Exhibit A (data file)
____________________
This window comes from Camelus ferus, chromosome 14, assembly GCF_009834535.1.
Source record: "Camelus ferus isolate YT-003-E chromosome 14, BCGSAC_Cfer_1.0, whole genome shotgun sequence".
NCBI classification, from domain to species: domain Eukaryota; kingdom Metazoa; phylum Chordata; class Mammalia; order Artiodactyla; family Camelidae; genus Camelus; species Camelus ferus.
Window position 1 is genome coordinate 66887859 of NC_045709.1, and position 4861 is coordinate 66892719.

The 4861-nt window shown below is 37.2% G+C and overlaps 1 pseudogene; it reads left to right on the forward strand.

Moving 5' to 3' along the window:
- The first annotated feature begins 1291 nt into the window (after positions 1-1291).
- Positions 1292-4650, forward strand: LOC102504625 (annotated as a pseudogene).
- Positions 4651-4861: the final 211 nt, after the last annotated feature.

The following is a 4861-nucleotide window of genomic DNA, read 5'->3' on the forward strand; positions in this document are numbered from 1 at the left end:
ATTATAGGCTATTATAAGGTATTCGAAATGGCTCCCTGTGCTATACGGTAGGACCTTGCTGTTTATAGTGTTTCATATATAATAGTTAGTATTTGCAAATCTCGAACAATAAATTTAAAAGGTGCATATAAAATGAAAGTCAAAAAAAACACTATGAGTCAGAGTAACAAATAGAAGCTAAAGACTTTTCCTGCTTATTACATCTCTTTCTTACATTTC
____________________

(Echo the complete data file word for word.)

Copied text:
This window comes from Camelus ferus, chromosome 14, assembly GCF_009834535.1.
Source record: "Camelus ferus isolate YT-003-E chromosome 14, BCGSAC_Cfer_1.0, whole genome shotgun sequence".
NCBI classification, from domain to species: domain Eukaryota; kingdom Metazoa; phylum Chordata; class Mammalia; order Artiodactyla; family Camelidae; genus Camelus; species Camelus ferus.
Window position 1 is genome coordinate 66887859 of NC_045709.1, and position 4861 is coordinate 66892719.

The 4861-nt window shown below is 37.2% G+C and overlaps 1 pseudogene; it reads left to right on the forward strand.

Moving 5' to 3' along the window:
- The first annotated feature begins 1291 nt into the window (after positions 1-1291).
- Positions 1292-4650, forward strand: LOC102504625 (annotated as a pseudogene).
- Positions 4651-4861: the final 211 nt, after the last annotated feature.

The following is a 4861-nucleotide window of genomic DNA, read 5'->3' on the forward strand; positions in this document are numbered from 1 at the left end:
ATTATAGGCTATTATAAGGTATTCGAAATGGCTCCCTGTGCTATACGGTAGGACCTTGCTGTTTATAGTGTTTCATATATAATAGTTAGTATTTGCAAATCTCGAACAATAAATTTAAAAGGTGCATATAAAATGAAAGTCAAAAAAAACACTATGAGTCAGAGTAACAAATAGAAGCTAAAGACTTTTCCTGCTTATTACATCTCTTTCTTACATTTC